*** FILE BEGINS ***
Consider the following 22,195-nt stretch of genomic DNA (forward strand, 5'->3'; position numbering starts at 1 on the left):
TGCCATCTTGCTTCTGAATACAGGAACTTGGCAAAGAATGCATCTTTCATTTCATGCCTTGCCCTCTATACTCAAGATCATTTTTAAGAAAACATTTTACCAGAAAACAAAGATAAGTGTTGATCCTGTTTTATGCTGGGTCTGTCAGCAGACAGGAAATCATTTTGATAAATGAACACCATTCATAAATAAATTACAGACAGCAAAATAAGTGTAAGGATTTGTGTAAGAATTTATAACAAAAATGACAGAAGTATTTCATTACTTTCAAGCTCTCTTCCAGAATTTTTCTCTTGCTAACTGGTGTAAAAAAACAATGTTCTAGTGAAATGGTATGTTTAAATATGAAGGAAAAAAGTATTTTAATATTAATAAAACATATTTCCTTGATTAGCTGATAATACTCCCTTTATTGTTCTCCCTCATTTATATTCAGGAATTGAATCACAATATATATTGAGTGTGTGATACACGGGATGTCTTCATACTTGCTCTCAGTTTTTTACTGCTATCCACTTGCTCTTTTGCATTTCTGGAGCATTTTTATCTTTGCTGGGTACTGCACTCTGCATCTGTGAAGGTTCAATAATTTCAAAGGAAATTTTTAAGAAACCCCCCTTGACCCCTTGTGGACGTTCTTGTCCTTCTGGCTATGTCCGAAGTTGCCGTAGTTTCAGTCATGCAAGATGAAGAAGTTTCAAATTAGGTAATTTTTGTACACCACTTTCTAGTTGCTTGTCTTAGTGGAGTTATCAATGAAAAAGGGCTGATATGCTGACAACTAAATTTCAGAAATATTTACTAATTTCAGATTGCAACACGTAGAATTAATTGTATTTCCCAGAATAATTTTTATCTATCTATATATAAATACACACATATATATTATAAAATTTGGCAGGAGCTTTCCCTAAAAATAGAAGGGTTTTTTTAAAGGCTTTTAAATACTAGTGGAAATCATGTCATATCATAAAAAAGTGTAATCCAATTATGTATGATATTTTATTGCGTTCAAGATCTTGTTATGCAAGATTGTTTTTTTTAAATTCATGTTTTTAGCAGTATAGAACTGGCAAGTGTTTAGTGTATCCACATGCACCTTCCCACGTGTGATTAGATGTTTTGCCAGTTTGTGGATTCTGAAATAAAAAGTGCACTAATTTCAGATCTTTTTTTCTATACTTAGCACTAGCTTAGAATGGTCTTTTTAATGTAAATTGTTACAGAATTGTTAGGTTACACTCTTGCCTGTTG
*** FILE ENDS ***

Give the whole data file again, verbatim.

Consider the following 22,195-nt stretch of genomic DNA (forward strand, 5'->3'; position numbering starts at 1 on the left):
TGCCATCTTGCTTCTGAATACAGGAACTTGGCAAAGAATGCATCTTTCATTTCATGCCTTGCCCTCTATACTCAAGATCATTTTTAAGAAAACATTTTACCAGAAAACAAAGATAAGTGTTGATCCTGTTTTATGCTGGGTCTGTCAGCAGACAGGAAATCATTTTGATAAATGAACACCATTCATAAATAAATTACAGACAGCAAAATAAGTGTAAGGATTTGTGTAAGAATTTATAACAAAAATGACAGAAGTATTTCATTACTTTCAAGCTCTCTTCCAGAATTTTTCTCTTGCTAACTGGTGTAAAAAAACAATGTTCTAGTGAAATGGTATGTTTAAATATGAAGGAAAAAAGTATTTTAATATTAATAAAACATATTTCCTTGATTAGCTGATAATACTCCCTTTATTGTTCTCCCTCATTTATATTCAGGAATTGAATCACAATATATATTGAGTGTGTGATACACGGGATGTCTTCATACTTGCTCTCAGTTTTTTACTGCTATCCACTTGCTCTTTTGCATTTCTGGAGCATTTTTATCTTTGCTGGGTACTGCACTCTGCATCTGTGAAGGTTCAATAATTTCAAAGGAAATTTTTAAGAAACCCCCCTTGACCCCTTGTGGACGTTCTTGTCCTTCTGGCTATGTCCGAAGTTGCCGTAGTTTCAGTCATGCAAGATGAAGAAGTTTCAAATTAGGTAATTTTTGTACACCACTTTCTAGTTGCTTGTCTTAGTGGAGTTATCAATGAAAAAGGGCTGATATGCTGACAACTAAATTTCAGAAATATTTACTAATTTCAGATTGCAACACGTAGAATTAATTGTATTTCCCAGAATAATTTTTATCTATCTATATATAAATACACACATATATATTATAAAATTTGGCAGGAGCTTTCCCTAAAAATAGAAGGGTTTTTTTAAAGGCTTTTAAATACTAGTGGAAATCATGTCATATCATAAAAAAGTGTAATCCAATTATGTATGATATTTTATTGCGTTCAAGATCTTGTTATGCAAGATTGTTTTTTTTAAATTCATGTTTTTAGCAGTATAGAACTGGCAAGTGTTTAGTGTATCCACATGCACCTTCCCACGTGTGATTAGATGTTTTGCCAGTTTGTGGATTCTGAAATAAAAAGTGCACTAATTTCAGATCTTTTTTTCTATACTTAGCACTAGCTTAGAATGGTCTTTTTAATGTAAATTGTTACAGAATTGTTAGGTTACACTCTTGCCTGTTG